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Evolving Ground with Rin’dzin Pamo and Jared Janes – Transcription

From this episode of the Deconstructing Yourself podcast

Transcribed by Tanner Holman

Michael:  Welcome to Deconstructing Yourself, the podcast for metamodern mutants interested in meditation, hardcore dharma, emptiness, Zen poetics, awakening, metasystematicity, and much, much more. My name is Michael Taft your host on the podcast and in this episode, I’ll be speaking with Rin’dzin Pamo and Jared Janes. This is a first on the podcast – me, interviewing two guests on the podcast at once. And it came about because Rin’dzin and Jared have recently started something new. They’ve co created a contemporary Vajrayana community that they called Evolving Ground and I’ll be speaking with them about that quite a bit in this interview.

Rin’dzin Pamo is a British-born Vajrayana practitioner living in the US. They were an apprentice in the Aro gTér tradition of Tibetan Buddhism for twenty years and are an experienced Dzogchen meditator and mentor. Rin’dzin received the London School of Economics Fei Xiaotong prize for their Masters research on the Chinese tech industry. They worked on international development projects in India, Africa and the Middle East and as a program director for Amnesty International.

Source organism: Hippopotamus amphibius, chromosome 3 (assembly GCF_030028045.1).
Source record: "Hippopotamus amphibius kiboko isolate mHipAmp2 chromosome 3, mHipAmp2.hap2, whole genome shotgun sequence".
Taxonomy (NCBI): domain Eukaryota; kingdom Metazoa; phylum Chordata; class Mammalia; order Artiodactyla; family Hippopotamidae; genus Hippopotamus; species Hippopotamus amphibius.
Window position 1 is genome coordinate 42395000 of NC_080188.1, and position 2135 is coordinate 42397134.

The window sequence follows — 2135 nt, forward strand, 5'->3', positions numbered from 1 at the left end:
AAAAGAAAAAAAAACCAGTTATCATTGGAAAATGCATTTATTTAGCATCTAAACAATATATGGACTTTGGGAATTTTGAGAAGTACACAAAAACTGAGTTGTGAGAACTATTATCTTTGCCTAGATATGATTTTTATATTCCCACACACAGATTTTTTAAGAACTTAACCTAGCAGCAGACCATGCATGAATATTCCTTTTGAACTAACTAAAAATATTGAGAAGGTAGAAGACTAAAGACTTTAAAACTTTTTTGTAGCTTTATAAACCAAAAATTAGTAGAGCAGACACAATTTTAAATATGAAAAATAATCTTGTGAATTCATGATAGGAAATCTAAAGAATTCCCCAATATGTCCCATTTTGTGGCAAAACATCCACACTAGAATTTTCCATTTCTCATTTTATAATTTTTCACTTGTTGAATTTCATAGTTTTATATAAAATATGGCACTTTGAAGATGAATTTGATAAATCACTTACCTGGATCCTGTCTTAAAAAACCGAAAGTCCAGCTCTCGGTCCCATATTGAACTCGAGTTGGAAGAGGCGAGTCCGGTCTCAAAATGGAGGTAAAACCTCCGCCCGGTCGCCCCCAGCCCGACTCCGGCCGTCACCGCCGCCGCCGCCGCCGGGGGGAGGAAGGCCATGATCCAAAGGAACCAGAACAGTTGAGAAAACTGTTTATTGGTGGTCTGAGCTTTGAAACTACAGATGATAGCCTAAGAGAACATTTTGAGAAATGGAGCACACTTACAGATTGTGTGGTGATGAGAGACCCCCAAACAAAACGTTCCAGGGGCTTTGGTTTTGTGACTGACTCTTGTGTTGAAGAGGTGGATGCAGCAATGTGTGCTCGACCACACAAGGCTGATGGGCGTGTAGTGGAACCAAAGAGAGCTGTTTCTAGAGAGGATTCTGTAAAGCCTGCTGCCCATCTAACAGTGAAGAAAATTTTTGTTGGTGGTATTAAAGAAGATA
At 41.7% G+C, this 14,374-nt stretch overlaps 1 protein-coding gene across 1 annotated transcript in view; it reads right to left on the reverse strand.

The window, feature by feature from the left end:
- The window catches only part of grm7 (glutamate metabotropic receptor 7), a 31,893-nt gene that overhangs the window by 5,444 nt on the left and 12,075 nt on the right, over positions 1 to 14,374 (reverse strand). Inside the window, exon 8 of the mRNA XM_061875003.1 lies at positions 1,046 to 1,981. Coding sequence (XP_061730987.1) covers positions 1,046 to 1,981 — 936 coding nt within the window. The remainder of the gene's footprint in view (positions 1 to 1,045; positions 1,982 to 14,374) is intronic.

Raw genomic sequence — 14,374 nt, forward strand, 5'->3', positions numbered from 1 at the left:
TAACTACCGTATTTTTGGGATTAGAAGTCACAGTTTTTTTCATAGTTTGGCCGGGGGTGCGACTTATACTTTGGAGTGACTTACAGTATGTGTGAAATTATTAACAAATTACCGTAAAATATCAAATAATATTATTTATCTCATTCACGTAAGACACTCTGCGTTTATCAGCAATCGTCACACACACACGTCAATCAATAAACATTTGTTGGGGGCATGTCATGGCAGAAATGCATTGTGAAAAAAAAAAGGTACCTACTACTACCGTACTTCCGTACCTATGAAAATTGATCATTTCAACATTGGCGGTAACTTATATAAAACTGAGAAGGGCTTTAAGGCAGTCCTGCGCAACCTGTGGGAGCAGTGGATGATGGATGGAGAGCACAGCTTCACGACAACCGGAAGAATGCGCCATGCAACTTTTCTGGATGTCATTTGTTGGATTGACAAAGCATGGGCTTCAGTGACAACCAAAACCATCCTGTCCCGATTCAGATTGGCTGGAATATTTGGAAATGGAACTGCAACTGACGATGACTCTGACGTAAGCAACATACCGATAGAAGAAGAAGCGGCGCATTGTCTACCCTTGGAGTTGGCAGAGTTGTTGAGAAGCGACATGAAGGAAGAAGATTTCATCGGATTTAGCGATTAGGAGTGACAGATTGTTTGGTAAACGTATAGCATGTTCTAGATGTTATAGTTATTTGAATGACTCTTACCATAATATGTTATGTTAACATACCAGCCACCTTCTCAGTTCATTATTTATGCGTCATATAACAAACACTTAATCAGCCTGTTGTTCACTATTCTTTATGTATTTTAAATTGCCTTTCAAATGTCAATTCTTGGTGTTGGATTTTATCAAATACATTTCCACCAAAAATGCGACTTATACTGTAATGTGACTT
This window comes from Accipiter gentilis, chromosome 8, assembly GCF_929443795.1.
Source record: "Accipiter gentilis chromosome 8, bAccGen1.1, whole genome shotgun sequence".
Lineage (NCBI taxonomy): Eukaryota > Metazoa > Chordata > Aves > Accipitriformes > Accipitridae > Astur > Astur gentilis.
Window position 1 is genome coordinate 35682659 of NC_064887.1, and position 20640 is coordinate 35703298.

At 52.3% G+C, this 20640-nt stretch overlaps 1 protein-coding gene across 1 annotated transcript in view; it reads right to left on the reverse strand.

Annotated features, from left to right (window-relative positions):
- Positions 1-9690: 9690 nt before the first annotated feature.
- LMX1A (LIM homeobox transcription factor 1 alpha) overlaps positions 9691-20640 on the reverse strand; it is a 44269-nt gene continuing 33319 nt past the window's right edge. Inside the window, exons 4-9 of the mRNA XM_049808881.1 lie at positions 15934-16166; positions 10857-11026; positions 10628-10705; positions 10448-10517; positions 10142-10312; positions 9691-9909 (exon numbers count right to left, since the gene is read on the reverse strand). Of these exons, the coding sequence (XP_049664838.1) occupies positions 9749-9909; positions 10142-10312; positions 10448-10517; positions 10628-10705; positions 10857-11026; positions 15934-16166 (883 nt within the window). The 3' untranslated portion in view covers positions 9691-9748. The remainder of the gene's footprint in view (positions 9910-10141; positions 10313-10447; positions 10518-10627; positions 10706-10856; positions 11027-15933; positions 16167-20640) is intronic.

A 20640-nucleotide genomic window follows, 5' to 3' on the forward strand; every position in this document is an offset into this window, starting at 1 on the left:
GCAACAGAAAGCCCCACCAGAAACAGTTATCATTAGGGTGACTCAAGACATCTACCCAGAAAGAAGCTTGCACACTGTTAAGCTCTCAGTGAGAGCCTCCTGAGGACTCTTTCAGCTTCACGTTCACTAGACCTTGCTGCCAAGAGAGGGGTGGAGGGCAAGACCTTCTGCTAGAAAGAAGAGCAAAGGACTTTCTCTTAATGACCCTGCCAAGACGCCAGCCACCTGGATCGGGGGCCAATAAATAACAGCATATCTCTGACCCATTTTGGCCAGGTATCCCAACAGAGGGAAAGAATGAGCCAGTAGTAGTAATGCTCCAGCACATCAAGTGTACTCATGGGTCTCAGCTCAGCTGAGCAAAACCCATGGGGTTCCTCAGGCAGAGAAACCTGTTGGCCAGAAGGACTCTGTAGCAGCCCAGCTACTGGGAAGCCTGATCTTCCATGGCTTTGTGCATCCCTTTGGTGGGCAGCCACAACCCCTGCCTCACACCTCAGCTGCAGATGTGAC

Jared Janes is an American-born yogic practitioner living in Denver, Colorado. His early practice was influenced by pragmatic dharma, Unified Mindfulness, and The Mind Illuminated book. With the help of Rin’dzin, he transitioned into Vajrayana-inspired practice in early 2019. Jared’s career started in digital operations and management and he’s now a full-time consultant and podcast producer.

And now, I give you the episode I call, Evolving Ground, with Rin’dzin Pamo and Jared Janes.

Michael: Rin’dzin and Jared, welcome to the Deconstructing Yourself podcast.

Rin’dzin: Thank you.

Jared: Thanks for having us.

Rin’dzin: Great to be here.